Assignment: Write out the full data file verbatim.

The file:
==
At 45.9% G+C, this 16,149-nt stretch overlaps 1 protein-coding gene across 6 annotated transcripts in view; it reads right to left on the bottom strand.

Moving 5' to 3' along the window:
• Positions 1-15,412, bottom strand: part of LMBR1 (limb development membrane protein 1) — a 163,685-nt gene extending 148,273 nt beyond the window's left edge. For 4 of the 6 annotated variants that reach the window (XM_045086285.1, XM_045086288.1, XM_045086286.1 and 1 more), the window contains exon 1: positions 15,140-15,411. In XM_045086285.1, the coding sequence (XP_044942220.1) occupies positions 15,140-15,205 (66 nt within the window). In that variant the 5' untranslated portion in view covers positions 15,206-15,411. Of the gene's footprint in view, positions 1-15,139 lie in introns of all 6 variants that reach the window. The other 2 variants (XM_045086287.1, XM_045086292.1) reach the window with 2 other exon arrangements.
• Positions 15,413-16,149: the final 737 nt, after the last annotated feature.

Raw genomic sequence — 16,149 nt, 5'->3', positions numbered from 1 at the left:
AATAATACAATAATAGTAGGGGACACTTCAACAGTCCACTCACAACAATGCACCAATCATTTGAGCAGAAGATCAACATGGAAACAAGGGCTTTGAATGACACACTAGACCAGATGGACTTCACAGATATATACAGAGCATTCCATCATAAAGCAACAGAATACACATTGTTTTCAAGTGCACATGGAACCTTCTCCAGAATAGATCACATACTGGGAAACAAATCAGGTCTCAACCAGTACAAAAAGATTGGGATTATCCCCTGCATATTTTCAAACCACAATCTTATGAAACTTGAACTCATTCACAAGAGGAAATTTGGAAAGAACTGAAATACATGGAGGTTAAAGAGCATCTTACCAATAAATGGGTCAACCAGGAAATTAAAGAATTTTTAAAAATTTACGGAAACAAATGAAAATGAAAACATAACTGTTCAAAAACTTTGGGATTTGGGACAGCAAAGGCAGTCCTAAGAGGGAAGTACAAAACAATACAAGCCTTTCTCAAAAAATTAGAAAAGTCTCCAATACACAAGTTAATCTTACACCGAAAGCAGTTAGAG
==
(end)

At 45.9% G+C, this 16,149-nt stretch overlaps 1 protein-coding gene across 6 annotated transcripts in view; it reads right to left on the bottom strand.

Moving 5' to 3' along the window:
• Positions 1-15,412, bottom strand: part of LMBR1 (limb development membrane protein 1) — a 163,685-nt gene extending 148,273 nt beyond the window's left edge. For 4 of the 6 annotated variants that reach the window (XM_045086285.1, XM_045086288.1, XM_045086286.1 and 1 more), the window contains exon 1: positions 15,140-15,411. In XM_045086285.1, the coding sequence (XP_044942220.1) occupies positions 15,140-15,205 (66 nt within the window). In that variant the 5' untranslated portion in view covers positions 15,206-15,411. Of the gene's footprint in view, positions 1-15,139 lie in introns of all 6 variants that reach the window. The other 2 variants (XM_045086287.1, XM_045086292.1) reach the window with 2 other exon arrangements.
• Positions 15,413-16,149: the final 737 nt, after the last annotated feature.

Raw genomic sequence — 16,149 nt, 5'->3', positions numbered from 1 at the left:
AATAATACAATAATAGTAGGGGACACTTCAACAGTCCACTCACAACAATGCACCAATCATTTGAGCAGAAGATCAACATGGAAACAAGGGCTTTGAATGACACACTAGACCAGATGGACTTCACAGATATATACAGAGCATTCCATCATAAAGCAACAGAATACACATTGTTTTCAAGTGCACATGGAACCTTCTCCAGAATAGATCACATACTGGGAAACAAATCAGGTCTCAACCAGTACAAAAAGATTGGGATTATCCCCTGCATATTTTCAAACCACAATCTTATGAAACTTGAACTCATTCACAAGAGGAAATTTGGAAAGAACTGAAATACATGGAGGTTAAAGAGCATCTTACCAATAAATGGGTCAACCAGGAAATTAAAGAATTTTTAAAAATTTACGGAAACAAATGAAAATGAAAACATAACTGTTCAAAAACTTTGGGATTTGGGACAGCAAAGGCAGTCCTAAGAGGGAAGTACAAAACAATACAAGCCTTTCTCAAAAAATTAGAAAAGTCTCCAATACACAAGTTAATCTTACACCGAAAGCAGTTAGAG